These giant numbers, of course, are hard to comprehend—they are, in fact, dizzying. A mere million one-dollar bills, for example, piled up in a stack would be 333 feet high. And so a billion dollars would be 333,000 feet high, or more than 60 miles. And a trillion, we might add, is a thousand billions.
Yet by now, steady news consumers are becoming acclimated to such lofty fiscal elevations; that is, we’re familiar with measuring dollar amounts in billions and trillions. After all, in a big country such as the U.S., just about every dollar-total concerning the government, and the economy, will be end up being yuge.
So now let’s return to the issue of boosting economic growth in order to better fund the government, as well as the rest of us. And we can immediately ask: Why aren’t we using all that fossil-fuel wealth? All that gas, oil, and coal?
Part of the answer, of course, is that extraction is difficult. It’s something of a miracle—more precisely, a technological marvel—that we can drill for oil through two miles of water, or through eight miles of rock. And hydraulic fracturing (“fracking”) is perhaps an even greater marvel; it’s only because of fracking that US oil production has doubled in just the last decade, thereby blowing away the old conventional wisdom that we were in the midst of an “energy crisis,” or suffering from “peak oil.” And so, yes, all those additional trillions are beckoning to us, but the easy energy—the ergs equivalent of low-hanging fruit—has already been plucked.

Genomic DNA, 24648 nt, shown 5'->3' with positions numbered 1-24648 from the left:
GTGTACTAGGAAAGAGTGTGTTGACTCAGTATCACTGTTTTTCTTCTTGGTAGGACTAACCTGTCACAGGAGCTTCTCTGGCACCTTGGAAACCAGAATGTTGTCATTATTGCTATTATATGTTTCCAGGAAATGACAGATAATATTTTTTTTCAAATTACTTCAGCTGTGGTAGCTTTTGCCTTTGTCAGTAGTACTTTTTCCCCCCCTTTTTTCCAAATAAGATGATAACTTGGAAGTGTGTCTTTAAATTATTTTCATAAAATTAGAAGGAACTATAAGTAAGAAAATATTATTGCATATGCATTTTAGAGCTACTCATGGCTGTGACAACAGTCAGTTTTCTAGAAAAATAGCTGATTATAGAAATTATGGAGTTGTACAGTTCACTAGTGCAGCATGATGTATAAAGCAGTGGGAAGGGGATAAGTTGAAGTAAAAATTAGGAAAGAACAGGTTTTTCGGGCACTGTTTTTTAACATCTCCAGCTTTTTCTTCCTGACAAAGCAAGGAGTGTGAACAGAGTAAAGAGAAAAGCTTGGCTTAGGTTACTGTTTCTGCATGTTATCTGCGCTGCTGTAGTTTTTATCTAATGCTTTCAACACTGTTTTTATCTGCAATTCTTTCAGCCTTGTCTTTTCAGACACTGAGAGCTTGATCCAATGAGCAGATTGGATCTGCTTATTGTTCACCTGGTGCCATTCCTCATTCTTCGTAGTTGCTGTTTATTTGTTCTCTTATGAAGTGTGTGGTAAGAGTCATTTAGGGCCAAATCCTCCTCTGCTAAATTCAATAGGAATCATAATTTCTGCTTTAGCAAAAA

Yet as we all know, the far greater inhibition against expanded energy production comes from environmental concerns, most notably, worries about climate change.
There’s no need to rehash all the arguments about climate change here and now; suffice it to say that that the growth-vs.-green feud will not be easily resolved. The two sides are, one might say, the equivalent of an irresistible force meeting an immovable object. Indeed, with that collision in mind, this author has highlighted a possible solution: an ambitious program for carbon capture and storage (CCS). CCS is complicated and controversial, and yet if we could truly master the technology and make it cheap, we might not only be able to eliminate excess atmospheric carbon dioxide emissions, but also to go even further, to actual reductions.